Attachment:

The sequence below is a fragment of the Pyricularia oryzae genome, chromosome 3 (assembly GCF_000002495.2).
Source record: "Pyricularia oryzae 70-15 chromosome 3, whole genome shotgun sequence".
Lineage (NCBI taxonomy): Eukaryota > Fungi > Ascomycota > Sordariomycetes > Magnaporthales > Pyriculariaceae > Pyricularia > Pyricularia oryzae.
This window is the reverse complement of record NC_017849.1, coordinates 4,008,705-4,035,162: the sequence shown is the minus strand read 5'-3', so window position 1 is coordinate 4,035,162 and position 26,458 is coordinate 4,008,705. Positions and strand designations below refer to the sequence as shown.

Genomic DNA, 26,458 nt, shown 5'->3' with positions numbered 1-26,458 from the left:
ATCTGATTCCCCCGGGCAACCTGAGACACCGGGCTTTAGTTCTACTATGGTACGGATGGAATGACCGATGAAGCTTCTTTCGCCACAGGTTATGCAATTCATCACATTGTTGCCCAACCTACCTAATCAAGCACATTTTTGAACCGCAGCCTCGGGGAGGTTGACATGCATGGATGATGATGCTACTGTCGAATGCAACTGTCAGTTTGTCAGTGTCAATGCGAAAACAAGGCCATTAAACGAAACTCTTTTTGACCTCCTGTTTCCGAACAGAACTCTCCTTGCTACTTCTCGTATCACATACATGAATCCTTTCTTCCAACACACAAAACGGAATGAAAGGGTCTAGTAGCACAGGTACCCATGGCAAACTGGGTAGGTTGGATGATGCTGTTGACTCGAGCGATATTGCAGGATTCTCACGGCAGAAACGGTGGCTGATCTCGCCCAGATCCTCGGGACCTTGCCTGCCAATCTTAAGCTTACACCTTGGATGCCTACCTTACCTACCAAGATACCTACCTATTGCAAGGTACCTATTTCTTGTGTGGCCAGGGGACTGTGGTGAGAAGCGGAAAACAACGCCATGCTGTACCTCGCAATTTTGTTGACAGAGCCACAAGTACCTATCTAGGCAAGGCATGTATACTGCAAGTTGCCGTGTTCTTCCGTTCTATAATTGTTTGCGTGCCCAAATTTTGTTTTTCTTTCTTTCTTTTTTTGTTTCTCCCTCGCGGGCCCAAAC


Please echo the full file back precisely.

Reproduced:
The sequence below is a fragment of the Pyricularia oryzae genome, chromosome 3 (assembly GCF_000002495.2).
Source record: "Pyricularia oryzae 70-15 chromosome 3, whole genome shotgun sequence".
Lineage (NCBI taxonomy): Eukaryota > Fungi > Ascomycota > Sordariomycetes > Magnaporthales > Pyriculariaceae > Pyricularia > Pyricularia oryzae.
This window is the reverse complement of record NC_017849.1, coordinates 4,008,705-4,035,162: the sequence shown is the minus strand read 5'-3', so window position 1 is coordinate 4,035,162 and position 26,458 is coordinate 4,008,705. Positions and strand designations below refer to the sequence as shown.

Genomic DNA, 26,458 nt, shown 5'->3' with positions numbered 1-26,458 from the left:
ATCTGATTCCCCCGGGCAACCTGAGACACCGGGCTTTAGTTCTACTATGGTACGGATGGAATGACCGATGAAGCTTCTTTCGCCACAGGTTATGCAATTCATCACATTGTTGCCCAACCTACCTAATCAAGCACATTTTTGAACCGCAGCCTCGGGGAGGTTGACATGCATGGATGATGATGCTACTGTCGAATGCAACTGTCAGTTTGTCAGTGTCAATGCGAAAACAAGGCCATTAAACGAAACTCTTTTTGACCTCCTGTTTCCGAACAGAACTCTCCTTGCTACTTCTCGTATCACATACATGAATCCTTTCTTCCAACACACAAAACGGAATGAAAGGGTCTAGTAGCACAGGTACCCATGGCAAACTGGGTAGGTTGGATGATGCTGTTGACTCGAGCGATATTGCAGGATTCTCACGGCAGAAACGGTGGCTGATCTCGCCCAGATCCTCGGGACCTTGCCTGCCAATCTTAAGCTTACACCTTGGATGCCTACCTTACCTACCAAGATACCTACCTATTGCAAGGTACCTATTTCTTGTGTGGCCAGGGGACTGTGGTGAGAAGCGGAAAACAACGCCATGCTGTACCTCGCAATTTTGTTGACAGAGCCACAAGTACCTATCTAGGCAAGGCATGTATACTGCAAGTTGCCGTGTTCTTCCGTTCTATAATTGTTTGCGTGCCCAAATTTTGTTTTTCTTTCTTTCTTTTTTTGTTTCTCCCTCGCGGGCCCAAAC